Wheat’s DNA map discovered after 13 years

Wheat’s DNA map discovered after 13 years

"We are in a better position than ever to increase yield, breed plants with higher nutritional quality and create varieties that are adapted to climate changes thanks to the research we and the worldwide community are publishing".

The prestigious journal, Science, published the world's first detailed road map of the wheat genome this week, paving the way for faster precision breeding of improved varieties of what is a key global food crop.

More than 200 scientists in 20 countries collaborated to work out the results in 13 years, according to the International Wheat Genome Sequencing Consortium (IWGSC).

"This could lead to higher incomes for farmers, better nutrition for world populations and new wheat varieties".

At MSU, Budak and colleagues in the Department of Plant Sciences and Plant Pathology recently sequenced a Montana barley cultivar, Hackett, and they're now working on sequencing a Montana winter wheat cultivar, Yellowstone.

Wheat has 16 billion base pairs - the building blocks of DNA - five times more than the humans. The article is titled "Shifting the limits in wheat research and breeding using a fully annotated reference genome". International Wheat Genome Sequencing Consortium, details the sequence of the plant's 21 chromosomes.

"It is anticipated that the world will need 60% more wheat by 2050 to meet global demand". It also serves as an important source of vitamins and minerals.

A key crop for food security, wheat is the staple food of more than a third of the global human population and accounts for nearly 20 percent of the total calories and protein consumed by humans worldwide, more than any other single food source, according to the FAO. "The sequence of the bread wheat genome has already had a positive effect on wheat improvement, which not only affects the science behind wheat breeding, but has a long-lasting positive outcome in regard to wheat producer productivity, profitability and, ultimately, livelihoods".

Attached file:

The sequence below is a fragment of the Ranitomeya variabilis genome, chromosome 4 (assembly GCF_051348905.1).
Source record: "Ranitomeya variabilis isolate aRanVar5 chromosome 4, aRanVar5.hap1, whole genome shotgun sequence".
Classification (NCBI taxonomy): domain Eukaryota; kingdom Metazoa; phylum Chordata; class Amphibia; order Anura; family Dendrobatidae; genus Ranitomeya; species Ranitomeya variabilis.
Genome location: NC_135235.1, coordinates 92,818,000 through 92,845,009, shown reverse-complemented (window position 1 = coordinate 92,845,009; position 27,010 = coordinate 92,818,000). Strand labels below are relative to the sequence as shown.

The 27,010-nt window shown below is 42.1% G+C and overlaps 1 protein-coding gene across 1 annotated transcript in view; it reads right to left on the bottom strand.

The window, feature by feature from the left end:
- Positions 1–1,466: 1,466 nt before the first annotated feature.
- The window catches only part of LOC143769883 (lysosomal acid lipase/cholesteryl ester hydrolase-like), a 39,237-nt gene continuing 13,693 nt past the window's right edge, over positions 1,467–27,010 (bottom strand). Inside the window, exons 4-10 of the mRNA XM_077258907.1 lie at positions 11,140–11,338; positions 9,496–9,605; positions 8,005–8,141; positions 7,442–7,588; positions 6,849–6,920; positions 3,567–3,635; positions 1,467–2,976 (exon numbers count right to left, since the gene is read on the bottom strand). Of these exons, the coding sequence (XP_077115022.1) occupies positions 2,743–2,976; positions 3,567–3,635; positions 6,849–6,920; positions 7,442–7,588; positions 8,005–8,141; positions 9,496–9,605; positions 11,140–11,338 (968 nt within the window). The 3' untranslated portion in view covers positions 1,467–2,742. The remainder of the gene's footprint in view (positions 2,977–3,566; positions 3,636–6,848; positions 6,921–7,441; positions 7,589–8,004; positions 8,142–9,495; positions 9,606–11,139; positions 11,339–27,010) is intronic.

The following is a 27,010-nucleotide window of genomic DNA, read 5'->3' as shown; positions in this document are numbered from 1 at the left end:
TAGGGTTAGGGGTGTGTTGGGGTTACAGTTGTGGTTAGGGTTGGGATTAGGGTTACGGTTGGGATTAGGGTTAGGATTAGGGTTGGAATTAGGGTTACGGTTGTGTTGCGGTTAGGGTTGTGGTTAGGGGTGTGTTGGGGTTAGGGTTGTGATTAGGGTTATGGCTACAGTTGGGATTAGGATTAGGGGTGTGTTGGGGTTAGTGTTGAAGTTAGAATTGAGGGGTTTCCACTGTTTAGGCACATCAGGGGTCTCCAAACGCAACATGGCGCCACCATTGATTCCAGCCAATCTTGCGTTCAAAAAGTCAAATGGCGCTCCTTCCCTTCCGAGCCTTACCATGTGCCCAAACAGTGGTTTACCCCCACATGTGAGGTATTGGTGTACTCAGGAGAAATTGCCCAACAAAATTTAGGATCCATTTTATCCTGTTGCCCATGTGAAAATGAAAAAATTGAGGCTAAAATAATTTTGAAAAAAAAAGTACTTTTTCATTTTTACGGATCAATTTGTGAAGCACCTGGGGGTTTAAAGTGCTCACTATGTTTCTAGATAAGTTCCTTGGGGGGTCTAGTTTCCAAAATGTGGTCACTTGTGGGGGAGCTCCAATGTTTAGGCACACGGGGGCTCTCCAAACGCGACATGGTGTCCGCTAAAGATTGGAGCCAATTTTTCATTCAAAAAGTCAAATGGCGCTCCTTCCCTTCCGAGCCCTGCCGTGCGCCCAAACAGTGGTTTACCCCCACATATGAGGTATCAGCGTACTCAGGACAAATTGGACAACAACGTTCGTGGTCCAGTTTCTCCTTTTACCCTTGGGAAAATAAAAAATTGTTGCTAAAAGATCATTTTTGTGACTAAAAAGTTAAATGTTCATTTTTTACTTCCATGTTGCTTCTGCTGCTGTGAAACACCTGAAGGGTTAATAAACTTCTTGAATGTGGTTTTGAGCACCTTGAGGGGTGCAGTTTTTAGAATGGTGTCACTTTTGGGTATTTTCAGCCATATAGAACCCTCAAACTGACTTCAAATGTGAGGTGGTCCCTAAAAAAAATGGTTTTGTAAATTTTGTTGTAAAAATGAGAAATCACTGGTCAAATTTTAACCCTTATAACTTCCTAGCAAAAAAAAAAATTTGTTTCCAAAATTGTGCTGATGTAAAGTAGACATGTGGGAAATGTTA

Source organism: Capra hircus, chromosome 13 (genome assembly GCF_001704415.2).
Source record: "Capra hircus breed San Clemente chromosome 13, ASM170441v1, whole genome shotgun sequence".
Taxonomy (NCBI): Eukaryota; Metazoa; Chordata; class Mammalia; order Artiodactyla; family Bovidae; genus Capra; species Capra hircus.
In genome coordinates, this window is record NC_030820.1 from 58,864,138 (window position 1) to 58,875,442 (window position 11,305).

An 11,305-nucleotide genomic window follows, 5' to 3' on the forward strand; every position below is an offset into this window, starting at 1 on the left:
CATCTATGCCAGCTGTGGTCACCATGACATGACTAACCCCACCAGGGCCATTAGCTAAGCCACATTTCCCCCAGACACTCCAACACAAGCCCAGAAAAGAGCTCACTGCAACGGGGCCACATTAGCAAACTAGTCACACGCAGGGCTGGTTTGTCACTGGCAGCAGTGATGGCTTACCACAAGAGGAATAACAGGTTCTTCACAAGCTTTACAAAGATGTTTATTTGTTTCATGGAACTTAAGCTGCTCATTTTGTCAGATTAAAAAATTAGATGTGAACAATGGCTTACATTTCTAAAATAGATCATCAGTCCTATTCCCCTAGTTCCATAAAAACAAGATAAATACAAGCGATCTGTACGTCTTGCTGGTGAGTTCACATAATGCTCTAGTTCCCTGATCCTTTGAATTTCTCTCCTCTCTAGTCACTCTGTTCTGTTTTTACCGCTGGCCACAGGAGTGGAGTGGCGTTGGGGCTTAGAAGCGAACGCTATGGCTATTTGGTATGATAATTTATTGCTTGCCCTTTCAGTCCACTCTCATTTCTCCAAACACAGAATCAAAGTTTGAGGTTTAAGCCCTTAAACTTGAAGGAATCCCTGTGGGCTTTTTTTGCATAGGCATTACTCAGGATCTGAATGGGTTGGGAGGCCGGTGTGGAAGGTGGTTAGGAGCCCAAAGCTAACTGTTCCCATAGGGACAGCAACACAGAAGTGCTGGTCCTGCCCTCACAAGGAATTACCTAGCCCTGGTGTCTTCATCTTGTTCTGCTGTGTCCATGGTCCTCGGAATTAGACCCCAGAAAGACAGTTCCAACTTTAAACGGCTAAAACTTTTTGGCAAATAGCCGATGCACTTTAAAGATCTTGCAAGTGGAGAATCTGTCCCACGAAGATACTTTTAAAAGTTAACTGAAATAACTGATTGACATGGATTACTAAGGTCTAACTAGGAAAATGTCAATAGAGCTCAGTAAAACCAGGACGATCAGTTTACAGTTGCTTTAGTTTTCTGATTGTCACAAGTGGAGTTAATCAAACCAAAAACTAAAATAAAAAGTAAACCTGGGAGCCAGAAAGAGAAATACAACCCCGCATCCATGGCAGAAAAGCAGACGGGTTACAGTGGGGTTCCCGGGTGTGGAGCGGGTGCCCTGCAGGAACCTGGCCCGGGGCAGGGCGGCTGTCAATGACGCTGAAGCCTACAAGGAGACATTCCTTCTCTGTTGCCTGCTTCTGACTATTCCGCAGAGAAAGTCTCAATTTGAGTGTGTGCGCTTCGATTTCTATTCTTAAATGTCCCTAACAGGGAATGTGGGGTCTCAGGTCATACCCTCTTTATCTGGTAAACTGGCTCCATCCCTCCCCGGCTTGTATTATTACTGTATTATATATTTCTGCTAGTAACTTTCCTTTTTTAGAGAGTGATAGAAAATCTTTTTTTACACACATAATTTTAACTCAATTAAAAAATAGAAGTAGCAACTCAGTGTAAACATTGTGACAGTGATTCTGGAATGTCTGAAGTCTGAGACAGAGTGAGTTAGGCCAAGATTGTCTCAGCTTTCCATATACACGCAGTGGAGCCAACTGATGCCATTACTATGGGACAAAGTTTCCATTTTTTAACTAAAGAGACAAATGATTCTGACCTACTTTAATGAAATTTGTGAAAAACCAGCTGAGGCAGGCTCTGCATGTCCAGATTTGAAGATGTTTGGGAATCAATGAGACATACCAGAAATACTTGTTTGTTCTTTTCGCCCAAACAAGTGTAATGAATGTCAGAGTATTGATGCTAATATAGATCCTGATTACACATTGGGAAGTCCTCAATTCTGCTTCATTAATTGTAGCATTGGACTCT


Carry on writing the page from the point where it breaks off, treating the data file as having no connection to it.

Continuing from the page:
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"We believe that we can boost wheat improvement in the next few years in the same way that rice and maize were refined after their sequences were completed".

Actually sequencing the genome, however, proved to be a significant challenge.

Experts say the world needs more disease-resistant varieties and breeds that can grow with less water in a warmer environment.

To achieve this, scientists have been tinkering with wheat DNA to improve the health and production of this staple crop.

"With an estimated coverage of 94 percent of the genome and containing 107,891 high-confidence gene models, this assembly enabled the discovery of tissue- and developmental stage-related coexpression networks by providing a transcriptome atlas representing major stages of wheat development", the researchers conclude.

Sequencing the genome has been a huge challenge for scientists.

Professor Appels said it was like having a Google map for wheat. The second adds annotations and notes supplementing the overall findings, in an effort to assist breeders and other scientists in tweaking wheat.

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